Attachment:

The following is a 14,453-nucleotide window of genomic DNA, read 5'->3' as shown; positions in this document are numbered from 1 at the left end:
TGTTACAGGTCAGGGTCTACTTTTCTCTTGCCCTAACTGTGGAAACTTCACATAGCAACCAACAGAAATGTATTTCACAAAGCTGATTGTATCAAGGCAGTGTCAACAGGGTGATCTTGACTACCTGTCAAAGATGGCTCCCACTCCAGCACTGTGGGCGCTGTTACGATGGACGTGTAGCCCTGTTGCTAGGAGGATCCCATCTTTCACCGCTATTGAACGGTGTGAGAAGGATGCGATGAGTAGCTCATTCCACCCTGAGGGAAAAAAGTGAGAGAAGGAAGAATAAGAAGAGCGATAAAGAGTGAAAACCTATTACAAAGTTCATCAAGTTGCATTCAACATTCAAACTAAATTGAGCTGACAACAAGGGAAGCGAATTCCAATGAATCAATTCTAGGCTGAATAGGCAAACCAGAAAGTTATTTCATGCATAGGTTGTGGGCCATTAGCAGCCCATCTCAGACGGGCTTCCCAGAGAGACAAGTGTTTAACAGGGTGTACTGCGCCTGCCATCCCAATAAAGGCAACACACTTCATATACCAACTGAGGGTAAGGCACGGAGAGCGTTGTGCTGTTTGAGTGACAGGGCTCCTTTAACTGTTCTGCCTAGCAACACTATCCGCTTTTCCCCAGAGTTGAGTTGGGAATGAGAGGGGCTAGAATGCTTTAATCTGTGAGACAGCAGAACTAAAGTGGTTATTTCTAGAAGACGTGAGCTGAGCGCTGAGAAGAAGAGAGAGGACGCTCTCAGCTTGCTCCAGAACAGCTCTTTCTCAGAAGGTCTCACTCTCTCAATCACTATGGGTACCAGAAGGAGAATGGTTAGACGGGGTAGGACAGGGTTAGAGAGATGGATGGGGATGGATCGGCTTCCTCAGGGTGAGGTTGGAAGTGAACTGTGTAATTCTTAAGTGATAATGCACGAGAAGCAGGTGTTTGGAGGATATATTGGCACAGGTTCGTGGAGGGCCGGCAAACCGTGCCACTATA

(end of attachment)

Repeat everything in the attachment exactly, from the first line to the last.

The following is a 14,453-nucleotide window of genomic DNA, read 5'->3' as shown; positions in this document are numbered from 1 at the left end:
TGTTACAGGTCAGGGTCTACTTTTCTCTTGCCCTAACTGTGGAAACTTCACATAGCAACCAACAGAAATGTATTTCACAAAGCTGATTGTATCAAGGCAGTGTCAACAGGGTGATCTTGACTACCTGTCAAAGATGGCTCCCACTCCAGCACTGTGGGCGCTGTTACGATGGACGTGTAGCCCTGTTGCTAGGAGGATCCCATCTTTCACCGCTATTGAACGGTGTGAGAAGGATGCGATGAGTAGCTCATTCCACCCTGAGGGAAAAAAGTGAGAGAAGGAAGAATAAGAAGAGCGATAAAGAGTGAAAACCTATTACAAAGTTCATCAAGTTGCATTCAACATTCAAACTAAATTGAGCTGACAACAAGGGAAGCGAATTCCAATGAATCAATTCTAGGCTGAATAGGCAAACCAGAAAGTTATTTCATGCATAGGTTGTGGGCCATTAGCAGCCCATCTCAGACGGGCTTCCCAGAGAGACAAGTGTTTAACAGGGTGTACTGCGCCTGCCATCCCAATAAAGGCAACACACTTCATATACCAACTGAGGGTAAGGCACGGAGAGCGTTGTGCTGTTTGAGTGACAGGGCTCCTTTAACTGTTCTGCCTAGCAACACTATCCGCTTTTCCCCAGAGTTGAGTTGGGAATGAGAGGGGCTAGAATGCTTTAATCTGTGAGACAGCAGAACTAAAGTGGTTATTTCTAGAAGACGTGAGCTGAGCGCTGAGAAGAAGAGAGAGGACGCTCTCAGCTTGCTCCAGAACAGCTCTTTCTCAGAAGGTCTCACTCTCTCAATCACTATGGGTACCAGAAGGAGAATGGTTAGACGGGGTAGGACAGGGTTAGAGAGATGGATGGGGATGGATCGGCTTCCTCAGGGTGAGGTTGGAAGTGAACTGTGTAATTCTTAAGTGATAATGCACGAGAAGCAGGTGTTTGGAGGATATATTGGCACAGGTTCGTGGAGGGCCGGCAAACCGTGCCACTATA